Community College Associations Launch Advocacy Campaign to Preserve Pell
Two community college associations convened a webinar conference call Tuesday to encourage members of the higher education community to take action to prevent cuts to the Pell Grant program, amid a budget-cutting climate and increasing concern in Congress over the recent growth of the program.
The American Association of Community Colleges (AACC) and the Association of Community College Trustees (ACCT) convened the webinar to update members on the political debate surround the Pell program, and persuade Pell advocates to join the groups’ joint advocacy campaign.
“The program has more than doubled in the last three years - it’s just an extraordinary expansion of that program,” AACC Senior Vice President of Government Relations and Research, David Baime, said. “A lot of funding issues tend to be party-line votes and the Democrats take one side and the Republicans take one side, but the program has got so big and so expensive and it’s happened so quickly that everybody is taking a hard look at this program and saying, ‘Can we really afford this?’”
Funding challenges for the fiscal year (FY) 2012 budget are presented by the growing number of applicants and expanded eligibility requirements established in Congress. The Pell program has grown from roughly 6 million students in 2008 to an estimated 8.9 million students in FY 2010.
The higher education community’s concern over cuts to the Pell Grant program mounted when the House passed an FY 2012 budget resolution that called for Pell levels to be pulled back to their FY 2008 levels. The House budget resolution failed in the Senate, but many members of Congress are still pushing for cuts and eligibility restrictions to reign in the program’s spending levels.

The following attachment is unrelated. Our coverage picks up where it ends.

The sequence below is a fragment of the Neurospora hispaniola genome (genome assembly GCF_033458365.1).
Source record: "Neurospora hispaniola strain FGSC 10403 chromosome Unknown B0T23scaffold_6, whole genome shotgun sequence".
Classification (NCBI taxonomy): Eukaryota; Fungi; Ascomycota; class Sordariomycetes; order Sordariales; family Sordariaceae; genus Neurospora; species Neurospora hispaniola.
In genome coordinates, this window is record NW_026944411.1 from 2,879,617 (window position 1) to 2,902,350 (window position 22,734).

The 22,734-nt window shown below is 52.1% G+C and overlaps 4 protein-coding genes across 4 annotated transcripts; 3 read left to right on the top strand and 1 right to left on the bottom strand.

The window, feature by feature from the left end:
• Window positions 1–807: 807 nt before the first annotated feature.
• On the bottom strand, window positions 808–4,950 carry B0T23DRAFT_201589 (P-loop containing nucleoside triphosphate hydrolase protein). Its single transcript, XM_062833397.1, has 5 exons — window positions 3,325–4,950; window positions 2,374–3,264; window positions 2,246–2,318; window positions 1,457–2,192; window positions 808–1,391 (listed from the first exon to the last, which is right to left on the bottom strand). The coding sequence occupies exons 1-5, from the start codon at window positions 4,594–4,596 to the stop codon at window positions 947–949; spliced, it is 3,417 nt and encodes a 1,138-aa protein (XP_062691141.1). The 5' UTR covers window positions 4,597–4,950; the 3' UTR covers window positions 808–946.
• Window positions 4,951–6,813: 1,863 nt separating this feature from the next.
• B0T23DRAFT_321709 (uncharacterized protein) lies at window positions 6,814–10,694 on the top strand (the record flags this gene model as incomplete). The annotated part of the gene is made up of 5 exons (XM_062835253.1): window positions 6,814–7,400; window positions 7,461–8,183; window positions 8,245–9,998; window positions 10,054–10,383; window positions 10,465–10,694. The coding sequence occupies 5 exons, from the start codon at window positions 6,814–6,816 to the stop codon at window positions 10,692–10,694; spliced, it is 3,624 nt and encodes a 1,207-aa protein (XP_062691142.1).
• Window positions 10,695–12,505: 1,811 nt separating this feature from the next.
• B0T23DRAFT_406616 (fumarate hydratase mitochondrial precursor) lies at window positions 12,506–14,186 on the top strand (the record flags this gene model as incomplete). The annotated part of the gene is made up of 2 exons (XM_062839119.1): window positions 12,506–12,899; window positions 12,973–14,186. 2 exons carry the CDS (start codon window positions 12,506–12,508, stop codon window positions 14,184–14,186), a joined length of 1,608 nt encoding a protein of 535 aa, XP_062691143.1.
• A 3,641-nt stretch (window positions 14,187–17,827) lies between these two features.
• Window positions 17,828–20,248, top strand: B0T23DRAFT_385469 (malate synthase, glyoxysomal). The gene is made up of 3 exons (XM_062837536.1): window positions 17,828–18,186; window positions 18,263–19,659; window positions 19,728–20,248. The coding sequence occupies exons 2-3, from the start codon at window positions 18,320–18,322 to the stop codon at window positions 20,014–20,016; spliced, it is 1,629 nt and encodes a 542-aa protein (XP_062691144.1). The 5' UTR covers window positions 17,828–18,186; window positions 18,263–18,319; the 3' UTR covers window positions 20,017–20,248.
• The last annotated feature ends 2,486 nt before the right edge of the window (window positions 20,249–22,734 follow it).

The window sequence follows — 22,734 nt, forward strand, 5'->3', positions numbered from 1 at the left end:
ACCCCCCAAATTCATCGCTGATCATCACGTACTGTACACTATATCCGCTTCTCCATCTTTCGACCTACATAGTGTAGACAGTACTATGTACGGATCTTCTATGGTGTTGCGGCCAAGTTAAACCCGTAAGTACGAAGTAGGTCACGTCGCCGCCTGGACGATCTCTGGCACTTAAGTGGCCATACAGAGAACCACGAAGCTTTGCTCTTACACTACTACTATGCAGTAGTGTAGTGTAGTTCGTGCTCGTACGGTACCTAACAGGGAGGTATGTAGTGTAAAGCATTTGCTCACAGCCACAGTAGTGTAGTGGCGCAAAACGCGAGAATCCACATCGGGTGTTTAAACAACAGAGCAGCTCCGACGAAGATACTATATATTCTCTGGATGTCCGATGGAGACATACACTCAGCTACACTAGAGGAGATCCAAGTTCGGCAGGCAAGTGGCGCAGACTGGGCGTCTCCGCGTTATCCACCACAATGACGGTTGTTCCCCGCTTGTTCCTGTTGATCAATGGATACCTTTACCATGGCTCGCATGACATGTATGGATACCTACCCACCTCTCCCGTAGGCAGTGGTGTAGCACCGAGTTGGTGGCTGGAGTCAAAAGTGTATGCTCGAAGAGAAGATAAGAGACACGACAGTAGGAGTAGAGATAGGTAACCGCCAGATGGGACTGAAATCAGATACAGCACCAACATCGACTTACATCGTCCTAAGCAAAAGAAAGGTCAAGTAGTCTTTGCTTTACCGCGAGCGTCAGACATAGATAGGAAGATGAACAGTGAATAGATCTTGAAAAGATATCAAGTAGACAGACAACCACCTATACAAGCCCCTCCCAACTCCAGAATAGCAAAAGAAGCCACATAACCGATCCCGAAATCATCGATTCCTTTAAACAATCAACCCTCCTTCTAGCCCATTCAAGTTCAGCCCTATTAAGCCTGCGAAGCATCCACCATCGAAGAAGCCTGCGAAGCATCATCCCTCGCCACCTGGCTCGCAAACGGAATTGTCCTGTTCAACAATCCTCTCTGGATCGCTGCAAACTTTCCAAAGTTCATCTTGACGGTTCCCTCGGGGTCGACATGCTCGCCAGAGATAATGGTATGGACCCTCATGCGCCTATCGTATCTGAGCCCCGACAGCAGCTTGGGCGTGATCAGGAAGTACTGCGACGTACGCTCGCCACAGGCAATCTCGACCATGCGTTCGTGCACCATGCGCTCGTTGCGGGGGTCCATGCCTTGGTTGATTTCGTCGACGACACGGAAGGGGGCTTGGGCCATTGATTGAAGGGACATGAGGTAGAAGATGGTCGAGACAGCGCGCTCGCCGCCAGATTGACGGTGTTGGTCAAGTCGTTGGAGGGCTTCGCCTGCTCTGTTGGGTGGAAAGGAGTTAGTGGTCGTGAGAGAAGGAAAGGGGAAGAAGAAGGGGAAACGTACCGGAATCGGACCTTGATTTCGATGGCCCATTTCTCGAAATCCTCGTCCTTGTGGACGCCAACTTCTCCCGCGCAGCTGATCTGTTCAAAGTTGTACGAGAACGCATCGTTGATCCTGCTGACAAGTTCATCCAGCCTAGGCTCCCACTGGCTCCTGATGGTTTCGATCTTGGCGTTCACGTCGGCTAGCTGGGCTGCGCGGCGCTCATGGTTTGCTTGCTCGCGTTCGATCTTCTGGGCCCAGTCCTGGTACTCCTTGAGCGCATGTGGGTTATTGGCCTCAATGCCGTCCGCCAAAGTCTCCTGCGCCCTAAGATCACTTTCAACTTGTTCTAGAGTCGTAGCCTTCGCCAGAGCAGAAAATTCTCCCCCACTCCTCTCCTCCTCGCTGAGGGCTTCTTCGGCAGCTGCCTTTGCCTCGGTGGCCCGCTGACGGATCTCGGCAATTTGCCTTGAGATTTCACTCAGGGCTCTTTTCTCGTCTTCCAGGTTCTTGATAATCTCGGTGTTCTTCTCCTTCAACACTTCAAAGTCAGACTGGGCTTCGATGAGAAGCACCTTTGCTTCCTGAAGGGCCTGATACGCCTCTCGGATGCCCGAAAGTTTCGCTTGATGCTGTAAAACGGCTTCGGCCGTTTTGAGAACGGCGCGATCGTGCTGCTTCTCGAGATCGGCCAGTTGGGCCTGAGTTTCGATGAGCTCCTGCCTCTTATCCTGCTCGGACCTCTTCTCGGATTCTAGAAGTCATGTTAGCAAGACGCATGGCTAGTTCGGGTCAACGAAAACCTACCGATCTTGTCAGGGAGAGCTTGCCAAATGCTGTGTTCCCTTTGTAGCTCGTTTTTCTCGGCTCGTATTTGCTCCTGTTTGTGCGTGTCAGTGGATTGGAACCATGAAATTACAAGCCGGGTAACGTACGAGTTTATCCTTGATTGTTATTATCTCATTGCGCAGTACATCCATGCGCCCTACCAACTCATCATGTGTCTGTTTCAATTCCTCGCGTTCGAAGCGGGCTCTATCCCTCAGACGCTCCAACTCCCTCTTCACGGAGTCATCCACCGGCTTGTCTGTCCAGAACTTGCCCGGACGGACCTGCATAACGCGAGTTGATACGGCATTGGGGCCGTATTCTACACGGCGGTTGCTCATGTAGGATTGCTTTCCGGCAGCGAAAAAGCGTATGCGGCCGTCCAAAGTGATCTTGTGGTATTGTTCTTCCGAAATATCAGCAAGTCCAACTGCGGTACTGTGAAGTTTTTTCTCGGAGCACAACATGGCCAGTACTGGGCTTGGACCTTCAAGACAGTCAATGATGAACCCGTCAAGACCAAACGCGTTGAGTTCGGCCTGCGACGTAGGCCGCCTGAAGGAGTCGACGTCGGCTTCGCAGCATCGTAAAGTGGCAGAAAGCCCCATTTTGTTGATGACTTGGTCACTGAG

“We have seen several members, including some very influential members of the House Appropriations Committee, who have questioned the Pell program in general, have raised some concerns about how the program is running, and also raised concerns about the eligibility for Pell,” ACCT Public Policy Director Jee Hang Lee said. “All those factors obviously raise concerns for us, in terms of how we advocate for the program and how we proceed to fiscal year 2012.”
Congress is considering proposals to create a more sustainable maximum award level, roll back some of the need analysis changes enacted in previous legislation and set stricter lifetime time limits on eligibility for Pell Grant aid, according to a May 2011 Congressional Research Service (CRS) report.
For community colleges, restriction and cuts could mean less revenue. In 2009-10, community colleges received an approximate $9.3 billion in Pell Grant funding, according to the ACCT and AACC webinar. Of the 8.9 million students that received Pell Grants in FY 2010, approximately 35 percent were community college students.
“The community college sector benefits larger than any other sector from the Pell Grant program - primarily because of our low tuitions, also because of the income backgrounds of our students - but our students use Pell Grants more than any other federal program to finance their higher education,” Baime said.” Our institutions, as you all are achingly aware, have become more tuition-dependent over the last few years as we absorb major budget cuts at the state and local level, and so the program has grown in importance.”
ACCT and AACC encouraged members of the higher education community to take action by writing letters and op-eds, hosting campus tours and recruiting students in the effort to persuade lawmakers to preserve Pell Grant funding. More information, including Pell Facts and tips for writing op-eds, is available at PellGrantActionCenter.org.
“We strongly believe that Pell Grant advocacy can make a fundamental difference for all of us in terms of holding the line on the maximum, which is $5,550,” Lee said. “Unless we are able to generate this significant amount for it, it could be in jeopardy, especially a number of the eligibility changes transpire; it could have a significant impact on community college students.”
The CRS attributes the recent spike in program costs to "legislative changes that have led to increased benefits for more students, increases in the number of students enrolling in college and applying for Pell Grant aid, and a weakened economy."
You can also visit NASFAA’s Take Action page for letter templates specific to financial aid administrators, a guide to finding your representatives and information about how proposed cuts could impact students in your state.